Jon Kissi, Livio L. Tornabene and Eric Pilles wrote:Patterns Unique, Yet Familiar (ESP_050391_0955) (HiClip)
This close-up image gives the impression of looking like bacterial cells and their internal structures which travel and split in the process of life. These features are fractal in nature: the same image is preserved through different scales, with the pattern repeating eternally.
The reality is, we are looking at one of Mars’ polar regions; the South Polar residual cap to be precise, and, as with many things in Martian planetary science, there is a precise reasoning behind the name. With the coming and going of the seasons, this is an area on Mars where ice remains even after the peak of summer arrives.
The texture is very alien, bearing more of a resemblance to the universe of the very small, rather than the universe far, far away. But if this is a polar cap, then why does it not look like the polar caps on Earth? Indeed, there is no equivalent terrain observed here on Earth.
The so-called “Swiss cheese terrain,” referencing the numerous holes of the region, is a product of seasonal exchange between the surface and the Martian atmosphere. With a predominantly carbon dioxide content at 98 percent, the colder temperatures condense the gas out of the atmosphere to produce dry ice. The prevalence of water is more concentrated in the north, leaving the South polar region more carbon dioxide rich, and it’s this difference in composition that generates the unusual texture of the Swiss cheese terrain.
The Red Planet is one of the chief candidates in the search for life elsewhere in the Solar System; however, a quick glance at this image virtually gives the impression we have already found it.
NB: The cutout image has been rotated so that north is approximately up.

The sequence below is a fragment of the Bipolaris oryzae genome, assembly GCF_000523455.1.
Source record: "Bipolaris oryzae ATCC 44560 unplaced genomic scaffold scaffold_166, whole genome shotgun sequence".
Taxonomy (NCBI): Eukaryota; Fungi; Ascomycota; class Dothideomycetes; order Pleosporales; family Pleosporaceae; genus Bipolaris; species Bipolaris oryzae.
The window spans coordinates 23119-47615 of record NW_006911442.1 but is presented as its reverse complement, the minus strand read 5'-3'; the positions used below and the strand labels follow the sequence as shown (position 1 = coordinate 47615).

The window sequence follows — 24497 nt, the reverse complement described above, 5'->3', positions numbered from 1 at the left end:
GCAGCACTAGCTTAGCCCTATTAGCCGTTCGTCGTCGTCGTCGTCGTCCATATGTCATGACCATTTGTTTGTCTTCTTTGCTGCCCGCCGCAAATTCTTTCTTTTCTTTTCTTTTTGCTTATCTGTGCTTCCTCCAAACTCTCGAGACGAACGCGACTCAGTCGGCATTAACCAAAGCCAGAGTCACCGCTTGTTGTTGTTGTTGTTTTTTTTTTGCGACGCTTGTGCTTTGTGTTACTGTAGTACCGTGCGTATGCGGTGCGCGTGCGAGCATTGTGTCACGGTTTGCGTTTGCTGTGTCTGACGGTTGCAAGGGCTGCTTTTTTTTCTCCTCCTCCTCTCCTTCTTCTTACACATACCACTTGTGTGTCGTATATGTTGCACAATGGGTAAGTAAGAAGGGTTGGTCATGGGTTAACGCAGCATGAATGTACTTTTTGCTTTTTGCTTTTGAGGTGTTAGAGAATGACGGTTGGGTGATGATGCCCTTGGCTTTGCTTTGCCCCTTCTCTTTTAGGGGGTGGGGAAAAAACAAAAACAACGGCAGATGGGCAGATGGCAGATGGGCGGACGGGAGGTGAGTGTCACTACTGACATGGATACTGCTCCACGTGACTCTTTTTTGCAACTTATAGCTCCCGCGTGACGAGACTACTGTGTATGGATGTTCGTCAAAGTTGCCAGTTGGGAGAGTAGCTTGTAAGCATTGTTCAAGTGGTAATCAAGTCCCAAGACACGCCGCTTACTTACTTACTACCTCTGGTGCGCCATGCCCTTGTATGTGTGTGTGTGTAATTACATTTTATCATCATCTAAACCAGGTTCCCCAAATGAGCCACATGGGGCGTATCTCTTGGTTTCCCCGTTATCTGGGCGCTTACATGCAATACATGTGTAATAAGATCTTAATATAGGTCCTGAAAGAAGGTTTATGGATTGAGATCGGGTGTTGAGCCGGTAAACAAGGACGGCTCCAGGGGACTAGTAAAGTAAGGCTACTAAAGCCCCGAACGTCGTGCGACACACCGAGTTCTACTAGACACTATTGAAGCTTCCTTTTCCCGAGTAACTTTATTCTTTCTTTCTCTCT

Candy Hansen wrote:The Hoodoos of Mars (ESP_050626_1565) (HiClip)
On Mars, we often see inverted river channels preserved perched above the surrounding terrain because the sediment inside the river channel was stronger than its surroundings. This is common in the American Southwest in places where lava flowed down river channels and the surrounding sandstone subsequently eroded away leaving ridges in places that started as valleys.
There’s another example of high-standing columns protected by a strong cap rock, called “hoodoos.” Looking closer at our image, we see what looks like a crater and its rays of ejecta, preserved and slightly higher than the surrounding terrain, possibly due to a similar process.
This is a stereo pair with ESP_050415_1565.
Candy Hansen wrote:A World of Snowy Dunes (ESP_050703_2560) (HiClip)
It is spring in the Northern hemisphere when we took this image. Over the winter, snow and ice have inexorably covered the dunes. Unlike on Earth, this snow and ice is carbon dioxide, better known to us as dry ice.
When the sun starts shining on it in the spring, the ice on the smooth surface of the dune cracks and escaping gas carries dark sand out from the dune below, often creating beautiful patterns. On the rough surface between the dunes, frost is trapped behind small sheltered ridges.
Candy Hansen wrote:The Case of the Missing Crater Rim (ESP_050746_1775) (HiClip)
Perched at the edge of an outflow channel, these two craters appear to have lost a portion of their crater rims during a flood event.
Alternatively, it is also possible that the craters impacted the edge of the outflow channel after the flood occurred and we are seeing the difference in the strength of the material impacted.
Credit: NASA/JPL-Caltech/University of Arizona
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